With not a hill in sight in the vibrant and cluttered Paharganj in Central Delhi, the locality’s name is testament to the transformation of the capital’s topography over time. Where hotels and street-side shops now abound, and where tourists throng, was once a wholesale market of considerable antiquity. However, just how old this market is a question of some ambiguity.
Historian Stephen Blake, in his book ‘Shahjahanabad: The Sovereign City in Mughal India 1639-1739’ writes of Paharganj as the largest and most important of the “suburban mahallahs” of the city of Shahjahanabad, located outside its walls to the east, and as the principal grain market of the city.
However, urban historian Dr Narayani Gupta suggests that Paharganj and Daryaganj both pre-date Shahjahanabad and were markets located outside Ferozabad — the mid-14th Century capital of Feroze Shah Tughlaq. “When the site for Shahjahanabad was selected and the city was built, Daryaganj became part of the enclosed city, while Paharganj remained outside it and the city shaped around it. Wholesalers preferred to park their goods outside the city wall to avoid town duties,” she said.
An early 19th Century Persian text, ‘Sair-ul-Manazil’ by Sangin Beg, which was recently translated by Nausheen Jaffery, draws a vibrant picture of Paharganj.
“Here there is the Panwarion ka mohalla, Sabzi Mandi, Khand ki Mandi, Sabun ki Mandi, Gur ki Mandi and other mohallas. There are shops of grocers, shops of Kishan Chand Sarraf and other artisans. There is also a baoli and the buildings of the police Sarkar which is connected to Sarai Basant. Then there is the Muhalla Maltola, Muhalla Khati Laddu, Katra Basdeo Zanjabeel and other localities and Misri Khan ka Phatak. Here there are houses of the people and the dargah of Hazrat Sayyid Hasan Rasul Numa,” it reads.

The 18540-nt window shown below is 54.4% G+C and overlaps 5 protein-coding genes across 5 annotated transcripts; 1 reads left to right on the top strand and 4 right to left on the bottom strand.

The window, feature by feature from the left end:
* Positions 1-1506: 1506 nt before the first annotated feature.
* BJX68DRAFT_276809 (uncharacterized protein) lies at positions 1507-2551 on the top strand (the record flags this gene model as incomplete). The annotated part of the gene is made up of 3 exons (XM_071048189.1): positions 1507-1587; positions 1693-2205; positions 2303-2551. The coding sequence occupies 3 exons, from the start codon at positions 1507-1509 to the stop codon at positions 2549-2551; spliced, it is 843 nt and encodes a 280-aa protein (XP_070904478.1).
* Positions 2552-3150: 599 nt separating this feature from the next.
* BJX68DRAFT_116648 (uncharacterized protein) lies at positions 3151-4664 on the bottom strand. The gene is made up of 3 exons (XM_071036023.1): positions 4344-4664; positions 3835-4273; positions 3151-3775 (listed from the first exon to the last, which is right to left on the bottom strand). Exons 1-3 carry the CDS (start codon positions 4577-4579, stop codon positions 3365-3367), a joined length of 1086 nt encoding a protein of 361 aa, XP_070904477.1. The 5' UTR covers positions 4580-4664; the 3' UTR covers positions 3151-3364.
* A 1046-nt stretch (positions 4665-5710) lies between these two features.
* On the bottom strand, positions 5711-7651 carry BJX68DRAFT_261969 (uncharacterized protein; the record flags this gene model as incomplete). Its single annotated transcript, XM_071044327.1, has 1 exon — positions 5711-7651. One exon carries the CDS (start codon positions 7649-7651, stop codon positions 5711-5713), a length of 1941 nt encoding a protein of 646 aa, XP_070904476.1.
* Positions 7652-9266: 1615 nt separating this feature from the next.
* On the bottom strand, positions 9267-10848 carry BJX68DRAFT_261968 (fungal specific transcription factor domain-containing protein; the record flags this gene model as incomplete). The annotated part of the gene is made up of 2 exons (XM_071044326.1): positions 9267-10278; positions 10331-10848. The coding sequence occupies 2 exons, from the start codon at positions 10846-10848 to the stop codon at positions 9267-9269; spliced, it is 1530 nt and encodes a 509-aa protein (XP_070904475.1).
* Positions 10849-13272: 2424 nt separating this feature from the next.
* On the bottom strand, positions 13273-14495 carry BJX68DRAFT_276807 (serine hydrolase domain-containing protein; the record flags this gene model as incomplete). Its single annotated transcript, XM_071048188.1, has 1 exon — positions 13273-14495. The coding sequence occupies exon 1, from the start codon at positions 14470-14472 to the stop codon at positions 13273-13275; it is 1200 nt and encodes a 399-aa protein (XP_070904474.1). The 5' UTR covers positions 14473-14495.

But what is the hill that its name alludes to? “The Ridge, of course,” said Dr Gupta. She suggests that while there is nothing to point towards it today, the market may have been located on a mound of the Delhi ridge, much of which has flattened out and been built on today.
“The topography of Delhi has changed completely and the Ridge was a dominant part of the landscape. Mehrauli was once almost a hill station, where nobility from Shahjahanabad would head to during the summer. There is a painting of the Jama Masjid with hills in the background! This area would have looked very different at one time,” she said.
Ecologist Dr CR Babu agrees that this was possible. “The Delhi Ridge is the last part of the Aravallis which begins in Gujarat. It, along with the Yamuna, is the major life-supporting landform of the city. However, it has lost most of its original characteristics. Over the century, it has flattened out because of denudation and weathering, and because of human interference. There has been massive destruction of vegetation and construction,” he said.
Dr Babu said that where Paharganj stands would be part of the Central Ridge, which extends towards New Delhi.
Though city development has turned the Central Ridge area flat, he said the persistence of some small mounds and undulations point towards what the terrain of Paharganj could have looked like centuries ago.